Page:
Post-Brexit, UK-based trademark attorneys will have fewer options for relocation and UK firms might be required to funnel European trademark litigation applications through offices based in the EU. Post-Brexit, firms like Simmons & Simmons which have offices throughout Europe will be able to move work from the UK into the EU. But firms based only in the UK will not have that option. Many commentators consider it “very unlikely” the EU’s trademark registration system will cover the UK beyond the transitional period.

In patent practice, solutions to a hard Brexit include close coordination between firms and more clients using overseas companies in parallel to London-based firms. However, one commentator suggests that some boutique and mixed firms without offices in Europe could face problems in terms of business strategy. There is simmering concern that clients could choose a boutique firm in a country with less regulation around the distribution of services. This might then shift specialised litigation away from London and fuel demand for the opening of offices in other European countries.

The UPC question

As well as Brexit, litigators across Europe are baffled about the current situation regarding the UPC. The German Constitutional Court in Karlsruhe has still not issued its ruling, which would set the wheels in motion for the new court system. Currently, decisions made in London patent courts are highly influential but have no direct legal effect in other countries. In this respect, says Michael Burdon, partner in the London office of Simmons & Simmons, the British position will be much stronger in the event of UPC participation – but will potentially decline without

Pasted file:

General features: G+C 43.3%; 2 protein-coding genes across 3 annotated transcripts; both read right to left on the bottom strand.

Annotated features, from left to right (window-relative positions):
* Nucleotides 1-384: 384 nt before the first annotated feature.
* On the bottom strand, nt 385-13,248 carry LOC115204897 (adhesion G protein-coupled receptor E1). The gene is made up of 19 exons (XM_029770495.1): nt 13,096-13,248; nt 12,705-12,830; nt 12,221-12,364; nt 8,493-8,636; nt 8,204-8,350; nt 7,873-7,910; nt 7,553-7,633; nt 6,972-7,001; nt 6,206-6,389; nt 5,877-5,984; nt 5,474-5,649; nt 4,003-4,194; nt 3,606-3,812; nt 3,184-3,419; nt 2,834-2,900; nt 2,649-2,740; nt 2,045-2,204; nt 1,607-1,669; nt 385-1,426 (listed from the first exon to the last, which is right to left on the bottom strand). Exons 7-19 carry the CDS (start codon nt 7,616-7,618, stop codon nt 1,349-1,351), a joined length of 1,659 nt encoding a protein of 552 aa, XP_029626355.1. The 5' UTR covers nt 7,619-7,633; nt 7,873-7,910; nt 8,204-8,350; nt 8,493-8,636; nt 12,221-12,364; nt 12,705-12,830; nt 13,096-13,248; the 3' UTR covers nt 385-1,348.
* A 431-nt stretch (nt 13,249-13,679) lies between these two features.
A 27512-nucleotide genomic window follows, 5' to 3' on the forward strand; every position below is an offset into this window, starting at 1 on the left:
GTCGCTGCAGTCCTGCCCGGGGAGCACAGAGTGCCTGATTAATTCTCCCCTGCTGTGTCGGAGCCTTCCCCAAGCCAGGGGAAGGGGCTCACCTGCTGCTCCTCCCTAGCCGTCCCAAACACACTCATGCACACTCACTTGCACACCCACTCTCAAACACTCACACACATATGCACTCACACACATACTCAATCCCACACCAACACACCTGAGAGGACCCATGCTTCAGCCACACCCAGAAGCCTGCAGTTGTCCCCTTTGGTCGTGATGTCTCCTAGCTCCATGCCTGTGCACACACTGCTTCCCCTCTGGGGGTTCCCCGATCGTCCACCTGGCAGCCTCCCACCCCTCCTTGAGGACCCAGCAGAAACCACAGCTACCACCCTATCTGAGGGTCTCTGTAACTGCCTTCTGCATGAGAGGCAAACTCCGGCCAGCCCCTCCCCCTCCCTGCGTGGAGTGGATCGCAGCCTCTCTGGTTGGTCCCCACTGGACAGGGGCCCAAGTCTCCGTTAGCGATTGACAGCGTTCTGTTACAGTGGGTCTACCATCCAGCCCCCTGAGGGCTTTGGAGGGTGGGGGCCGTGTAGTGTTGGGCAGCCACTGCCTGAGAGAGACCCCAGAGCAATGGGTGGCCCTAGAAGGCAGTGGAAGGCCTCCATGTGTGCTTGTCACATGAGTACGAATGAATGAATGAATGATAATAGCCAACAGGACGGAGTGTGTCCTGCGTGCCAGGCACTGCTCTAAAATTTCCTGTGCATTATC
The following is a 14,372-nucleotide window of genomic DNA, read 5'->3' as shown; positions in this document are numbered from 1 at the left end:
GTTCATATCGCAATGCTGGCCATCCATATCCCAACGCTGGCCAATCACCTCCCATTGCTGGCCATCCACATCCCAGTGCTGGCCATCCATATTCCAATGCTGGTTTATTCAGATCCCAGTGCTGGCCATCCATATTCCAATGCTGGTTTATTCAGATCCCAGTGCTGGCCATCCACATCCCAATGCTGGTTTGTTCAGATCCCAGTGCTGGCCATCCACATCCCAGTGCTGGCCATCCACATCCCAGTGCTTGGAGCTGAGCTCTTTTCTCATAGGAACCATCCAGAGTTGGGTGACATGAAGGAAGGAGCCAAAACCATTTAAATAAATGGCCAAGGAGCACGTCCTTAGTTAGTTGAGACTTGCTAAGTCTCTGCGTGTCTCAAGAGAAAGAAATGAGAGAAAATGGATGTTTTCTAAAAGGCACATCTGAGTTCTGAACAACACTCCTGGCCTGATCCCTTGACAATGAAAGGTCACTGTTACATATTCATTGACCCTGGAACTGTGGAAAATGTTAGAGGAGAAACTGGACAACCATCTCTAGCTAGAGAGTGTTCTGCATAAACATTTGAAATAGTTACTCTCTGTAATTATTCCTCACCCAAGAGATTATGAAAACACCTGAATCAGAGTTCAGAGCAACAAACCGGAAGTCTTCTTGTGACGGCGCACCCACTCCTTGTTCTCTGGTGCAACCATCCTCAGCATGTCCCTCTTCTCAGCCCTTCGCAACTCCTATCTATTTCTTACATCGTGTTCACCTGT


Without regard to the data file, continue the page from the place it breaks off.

Michael Burdon, partner at Simmons & Simmons, says it is more likely that the UPC, rather than Brexit, will affect the future of patent litigation in Europe.

Simmons & Simmons is known among peers for its vehemently strong anti-Brexit stance. Its partners, particularly the indefatigable Kevin Mooney, are key players in the ongoing development around the UPC.

“In general, London litigators want the UPC to happen because it’s a good thing,” Burdon told JUVE Patent. “But if there’s a hard Brexit, it may make it harder for the UK to be part of the UPC. There’s a better chance of UK involvement and a functioning effective and popular UPC if the system begins with the UK as part of it. We are hopeful and supportive of ongoing attempts.”

However, a change in IP enforcement regulation could affect the ability of London courts to enact enforcement rulings. Although Burdon says this is unlikely in practice, “If the UPC without the UK succeeds, there may be less interest in the UK as a litigation destination.” While both patent protection and patent disputes should not be immediately affected by Brexit, the question mark over the UPC remains part of contingency discussions.